Graham Stoop says the reason for the two-step process is to help applicants get their concepts right.
“Putting together a proposal for the fund is a significant undertaking. We want to make sure nobody is wasting their time.”
Research projects accepted for funding are likely to vary in cost, size, and complexity, but one thing they will have in common is collaboration. At least three teachers must be involved, and the number could be much larger. Teachers may come from one school or from several.
The Teacher-led Innovation Fund is part of the Government’s Investing in Educational Success initiative, but it does not require participants to belong to a Community of Schools: teachers from any state or state-integrated school can apply for the fund.
The Ministry will be able to help connect teachers from different schools interested in similar areas of research. One survey respondent was impressed by this aspect: “I love the idea of the fund and the benefits that could possibly come from it. I am a firm believer that there is so much to learn off other teachers.”
However, while the fund is very much teacher-led, not all teachers will have the experience needed to carry out a structured research project. Similarly, specialist knowledge required for the inquiry – for example, specific cultural expertise – may not be found within the project team. The fund provides for the use of external experts to work alongside the project team to give them the support they need in drawing up proposals and carrying out research.
“This is the sort of expert assistance many teachers won’t have regular access to,” says Graham Stoop, “and it’s a big part of turning teachers’ ideas into teaching practice solutions.”
Of 663 teachers who replied to the recent Ministry survey on the fund, 63 per cent said they’d be interested in applying for funding for an innovative project. More than half of those reported they might need the support of academics and researchers or community-based experts.
Funding for a project can be used to pay for this support. The Ministry has recently written to PLD providers, academics and researchers, informing them of the fund and encouraging them to become familiar with it, and to assist with projects if asked. The Ministry guidelines for the fund, which will be available when applications open, will include a section on how to work with experts.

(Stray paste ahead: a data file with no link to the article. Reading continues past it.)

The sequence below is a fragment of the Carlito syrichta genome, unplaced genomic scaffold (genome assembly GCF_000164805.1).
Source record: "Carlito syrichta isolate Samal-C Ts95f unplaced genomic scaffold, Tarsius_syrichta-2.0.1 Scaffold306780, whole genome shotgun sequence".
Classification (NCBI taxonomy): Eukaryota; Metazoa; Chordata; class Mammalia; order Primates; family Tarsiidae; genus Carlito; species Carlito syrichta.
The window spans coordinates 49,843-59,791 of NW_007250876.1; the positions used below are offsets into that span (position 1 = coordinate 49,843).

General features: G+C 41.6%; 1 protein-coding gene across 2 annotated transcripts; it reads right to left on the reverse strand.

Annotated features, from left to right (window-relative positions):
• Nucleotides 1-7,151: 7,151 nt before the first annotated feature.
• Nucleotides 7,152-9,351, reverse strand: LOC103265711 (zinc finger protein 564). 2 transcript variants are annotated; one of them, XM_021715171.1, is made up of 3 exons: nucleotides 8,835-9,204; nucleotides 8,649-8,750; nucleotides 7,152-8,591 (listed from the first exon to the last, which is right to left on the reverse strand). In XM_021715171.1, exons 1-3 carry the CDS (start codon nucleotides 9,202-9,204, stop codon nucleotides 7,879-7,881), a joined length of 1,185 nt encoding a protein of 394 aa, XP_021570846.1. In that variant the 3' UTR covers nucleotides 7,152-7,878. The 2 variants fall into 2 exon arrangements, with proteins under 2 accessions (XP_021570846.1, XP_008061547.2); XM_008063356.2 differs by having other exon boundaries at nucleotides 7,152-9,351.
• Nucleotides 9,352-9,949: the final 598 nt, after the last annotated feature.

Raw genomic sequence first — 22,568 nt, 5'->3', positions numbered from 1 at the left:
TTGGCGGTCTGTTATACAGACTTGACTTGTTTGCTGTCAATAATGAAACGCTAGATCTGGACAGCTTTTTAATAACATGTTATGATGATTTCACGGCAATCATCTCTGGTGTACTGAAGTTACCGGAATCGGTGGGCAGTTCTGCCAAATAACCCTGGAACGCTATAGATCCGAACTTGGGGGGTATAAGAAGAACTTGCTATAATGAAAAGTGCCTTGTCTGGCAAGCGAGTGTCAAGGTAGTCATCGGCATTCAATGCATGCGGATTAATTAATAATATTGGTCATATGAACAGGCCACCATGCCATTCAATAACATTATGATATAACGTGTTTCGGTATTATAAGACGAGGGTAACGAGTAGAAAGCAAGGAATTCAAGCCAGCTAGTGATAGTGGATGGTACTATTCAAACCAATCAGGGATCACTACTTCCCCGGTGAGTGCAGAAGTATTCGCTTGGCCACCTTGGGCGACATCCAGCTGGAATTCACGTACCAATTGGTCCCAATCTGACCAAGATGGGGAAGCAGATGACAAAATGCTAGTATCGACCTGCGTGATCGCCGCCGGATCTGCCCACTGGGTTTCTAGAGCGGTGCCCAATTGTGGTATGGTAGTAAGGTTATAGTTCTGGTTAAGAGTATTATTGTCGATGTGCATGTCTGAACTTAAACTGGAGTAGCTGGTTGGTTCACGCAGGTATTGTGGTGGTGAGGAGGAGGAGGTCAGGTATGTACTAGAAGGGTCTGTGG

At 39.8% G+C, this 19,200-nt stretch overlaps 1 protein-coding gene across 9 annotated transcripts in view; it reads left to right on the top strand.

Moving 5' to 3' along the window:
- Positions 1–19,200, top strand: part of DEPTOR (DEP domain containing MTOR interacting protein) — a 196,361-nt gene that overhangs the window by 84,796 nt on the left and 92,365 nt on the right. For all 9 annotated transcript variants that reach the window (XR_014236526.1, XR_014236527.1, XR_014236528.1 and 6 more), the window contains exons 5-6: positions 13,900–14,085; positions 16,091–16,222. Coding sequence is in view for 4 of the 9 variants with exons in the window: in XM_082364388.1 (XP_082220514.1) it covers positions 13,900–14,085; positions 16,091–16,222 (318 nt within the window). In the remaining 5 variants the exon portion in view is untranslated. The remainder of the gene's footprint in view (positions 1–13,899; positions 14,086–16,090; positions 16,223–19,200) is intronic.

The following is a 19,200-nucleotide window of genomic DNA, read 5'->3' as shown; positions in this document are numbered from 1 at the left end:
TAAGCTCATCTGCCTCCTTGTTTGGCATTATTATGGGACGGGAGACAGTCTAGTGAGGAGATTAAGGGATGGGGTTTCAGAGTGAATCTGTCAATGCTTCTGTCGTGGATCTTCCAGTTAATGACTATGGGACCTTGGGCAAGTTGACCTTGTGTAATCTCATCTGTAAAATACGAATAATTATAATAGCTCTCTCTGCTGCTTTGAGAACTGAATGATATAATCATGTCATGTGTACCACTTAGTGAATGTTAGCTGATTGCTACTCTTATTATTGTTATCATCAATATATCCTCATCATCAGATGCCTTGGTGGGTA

As one teacher who responded to the Ministry survey put it, “when collaboration and expertise is provided for a single project, it can potentially lead to a significant increase in achievement as teachers can better understand what would work well with our students by up-skilling themselves.”
Finding a solution to classroom puzzles is one thing. Sharing it with schools around the country is quite another. As Andreas Schleicher of the OECD noted on a recent visit to New Zealand, “knowledge is sticky, particularly in a highly competitive school system. Knowledge of strong educational practice tends to stick where it is.”
Unsticking that knowledge and ensuring that advances in teaching practice can benefit students throughout New Zealand are crucial parts of the Teacher-led Innovation Fund. The Ministry can help teachers build networks to share the learning that results from their research.
Respondents to the Ministry survey on the fund had clear views about the best ways to share innovative practice and learning: almost two-thirds favoured using PLD providers and more than 60 per cent favoured seminars and use of a dedicated website. The survey findings have been used to help design the fund, and the Ministry is now considering these and other options for sharing both the processes and the findings from projects.
One survey respondent sounded an optimistic note about the fund: “it is always about making the ‘shift’ in teachers’ minds about the long term benefits. I look forward to seeing how this progresses.”
The Teacher-led Innovation Fund will be available in three rounds over three years. The application, evaluation and sharing process is set out below.
You can find out more about the fund on the Ministry website(external link). Please keep an eye out for the guidelines, which will be posted when applications open in November, and read Education Gazette for further updates.
BY Education Gazette editors
Education Gazette | Tukutuku Kōrero, email@example.com
Posted: 7:59 pm, 28 October 2014